Safe pea to harvest
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CTA. 2003. Safe pea to harvest. Spore 103. CTA, Wageningen, The Netherlands.
Permanent link to this item: http://hdl.handle.net/10568/47834
Internet URL: http://spore.cta.int/images/stories/pdf/old/spore103.pdf
Grasspea (Lathyrus sativus L.; guaya in Ethiopia and gilban in Sudan) has long been known as a source of forage for animals. It grows mainly in north and north-east Africa, southern Europe, the Middle East and South Asia. It is rich in protein...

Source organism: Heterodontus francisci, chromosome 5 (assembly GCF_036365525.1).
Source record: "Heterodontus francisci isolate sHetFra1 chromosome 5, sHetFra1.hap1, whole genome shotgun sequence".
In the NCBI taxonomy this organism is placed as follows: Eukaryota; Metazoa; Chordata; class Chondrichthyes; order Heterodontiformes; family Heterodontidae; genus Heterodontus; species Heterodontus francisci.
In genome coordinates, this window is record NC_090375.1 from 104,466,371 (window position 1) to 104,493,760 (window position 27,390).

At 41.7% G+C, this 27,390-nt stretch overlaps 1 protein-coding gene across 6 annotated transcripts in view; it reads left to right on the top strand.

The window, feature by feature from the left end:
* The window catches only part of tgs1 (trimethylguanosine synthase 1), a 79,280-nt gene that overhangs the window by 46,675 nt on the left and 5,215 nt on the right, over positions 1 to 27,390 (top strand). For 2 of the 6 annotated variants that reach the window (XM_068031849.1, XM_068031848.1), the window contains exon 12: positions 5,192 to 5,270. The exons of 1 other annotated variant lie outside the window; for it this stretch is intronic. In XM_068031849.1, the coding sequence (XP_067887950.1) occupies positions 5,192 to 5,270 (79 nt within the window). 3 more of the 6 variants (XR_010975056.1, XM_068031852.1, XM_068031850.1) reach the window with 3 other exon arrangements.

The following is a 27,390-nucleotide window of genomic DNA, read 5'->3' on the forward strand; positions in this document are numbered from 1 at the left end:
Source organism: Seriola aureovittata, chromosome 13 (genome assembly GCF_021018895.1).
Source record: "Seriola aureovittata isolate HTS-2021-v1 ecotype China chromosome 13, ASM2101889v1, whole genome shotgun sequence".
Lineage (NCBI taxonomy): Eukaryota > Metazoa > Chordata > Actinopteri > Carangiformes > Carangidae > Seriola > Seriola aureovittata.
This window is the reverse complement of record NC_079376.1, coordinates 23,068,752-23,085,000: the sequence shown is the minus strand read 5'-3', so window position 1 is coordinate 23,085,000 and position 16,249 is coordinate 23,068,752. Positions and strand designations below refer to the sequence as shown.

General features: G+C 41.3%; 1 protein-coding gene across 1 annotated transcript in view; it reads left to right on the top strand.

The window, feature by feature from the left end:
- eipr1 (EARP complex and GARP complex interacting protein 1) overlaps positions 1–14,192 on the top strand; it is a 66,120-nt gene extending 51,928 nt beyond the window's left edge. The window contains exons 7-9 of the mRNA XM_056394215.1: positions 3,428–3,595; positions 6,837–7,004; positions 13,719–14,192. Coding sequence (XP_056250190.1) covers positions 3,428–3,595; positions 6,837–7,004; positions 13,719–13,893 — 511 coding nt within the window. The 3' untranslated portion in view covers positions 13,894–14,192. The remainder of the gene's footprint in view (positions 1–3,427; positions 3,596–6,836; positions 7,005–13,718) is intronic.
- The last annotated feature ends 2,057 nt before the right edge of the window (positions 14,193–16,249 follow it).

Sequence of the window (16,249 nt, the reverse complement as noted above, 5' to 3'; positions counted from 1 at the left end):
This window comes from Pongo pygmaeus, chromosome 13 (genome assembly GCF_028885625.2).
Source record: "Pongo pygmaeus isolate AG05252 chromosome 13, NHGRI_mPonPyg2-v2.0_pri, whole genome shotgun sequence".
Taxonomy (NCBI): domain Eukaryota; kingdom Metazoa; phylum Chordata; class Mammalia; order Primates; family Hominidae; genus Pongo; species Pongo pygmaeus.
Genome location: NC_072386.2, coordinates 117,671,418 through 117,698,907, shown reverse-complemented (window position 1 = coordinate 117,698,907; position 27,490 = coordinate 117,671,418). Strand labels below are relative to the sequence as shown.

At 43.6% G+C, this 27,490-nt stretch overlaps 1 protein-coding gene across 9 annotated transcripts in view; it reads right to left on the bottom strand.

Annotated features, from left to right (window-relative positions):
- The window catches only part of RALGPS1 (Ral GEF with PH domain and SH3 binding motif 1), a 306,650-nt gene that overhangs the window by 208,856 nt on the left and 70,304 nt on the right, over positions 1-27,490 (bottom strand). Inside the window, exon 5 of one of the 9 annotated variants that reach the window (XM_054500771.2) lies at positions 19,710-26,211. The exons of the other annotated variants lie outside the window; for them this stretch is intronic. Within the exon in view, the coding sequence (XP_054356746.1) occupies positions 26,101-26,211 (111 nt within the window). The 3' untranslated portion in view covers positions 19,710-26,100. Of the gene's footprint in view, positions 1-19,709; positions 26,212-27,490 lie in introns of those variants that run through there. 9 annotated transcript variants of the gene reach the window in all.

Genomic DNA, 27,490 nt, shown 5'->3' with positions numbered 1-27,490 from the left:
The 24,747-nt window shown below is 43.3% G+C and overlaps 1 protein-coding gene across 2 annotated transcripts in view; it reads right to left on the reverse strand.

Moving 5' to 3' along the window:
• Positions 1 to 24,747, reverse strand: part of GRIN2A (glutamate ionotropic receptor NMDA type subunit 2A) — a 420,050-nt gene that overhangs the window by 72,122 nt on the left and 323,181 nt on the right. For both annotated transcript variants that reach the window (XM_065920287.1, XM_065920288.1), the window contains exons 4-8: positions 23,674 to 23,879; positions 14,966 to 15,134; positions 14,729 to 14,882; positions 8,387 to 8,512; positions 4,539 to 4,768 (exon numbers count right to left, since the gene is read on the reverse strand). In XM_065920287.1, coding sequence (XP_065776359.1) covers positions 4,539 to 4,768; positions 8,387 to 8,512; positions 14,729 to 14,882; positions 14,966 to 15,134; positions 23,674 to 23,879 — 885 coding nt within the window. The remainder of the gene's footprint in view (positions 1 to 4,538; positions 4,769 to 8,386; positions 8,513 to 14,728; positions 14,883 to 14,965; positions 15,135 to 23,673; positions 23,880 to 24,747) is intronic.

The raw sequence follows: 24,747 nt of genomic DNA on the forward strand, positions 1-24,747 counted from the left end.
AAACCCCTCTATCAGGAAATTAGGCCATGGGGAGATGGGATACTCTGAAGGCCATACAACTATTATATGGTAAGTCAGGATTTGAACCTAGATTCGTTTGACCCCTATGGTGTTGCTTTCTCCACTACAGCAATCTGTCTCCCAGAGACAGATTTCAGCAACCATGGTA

Grasspea (Lathyrus sativus L.; guaya in Ethiopia and gilban in Sudan) has long been known as a source of forage for animals. It grows mainly in north and north-east Africa, southern Europe, the Middle East and South Asia. It is rich in protein (30%), improves the quality of sheep s wool, fixes nitrogen in the soil and is very drought resistant. Both foliage and seeds are used for forage and the latter also for human consumption. But the plant contains a neurotoxin which paralyses leg muscles in humans if eaten as a main source of food for more than 3 months. It is harmless for animals and less harmful for humans when eaten in small quantities and accompanied by vitamin A-rich green vegetables. Especially in times of drought, when the beans are the only source of food for many people in Ethiopia, India and Sudan, the irreversible disease (neurolathyrism, named after the plant) takes its toll. Researchers working at the International Center for Agricultural Research in the Dry Areas (ICARDA) harvested the first grasspea lines with low neurotoxin levels during trials in 2002. Four new lines resulted from a breeding programme, crossing low toxin Lathyrus varieties from the Middle East with varieties from Asia and Africa that contain higher levels of neurotoxin. Ethiopian researchers have now started developing locally adapted lines and seed production programmes. ICARDA, A A El-Moneim PO Box 5466, Aleppo, Syrian Arab Republic Fax: +963 21 22 13 490 Email: email@example.com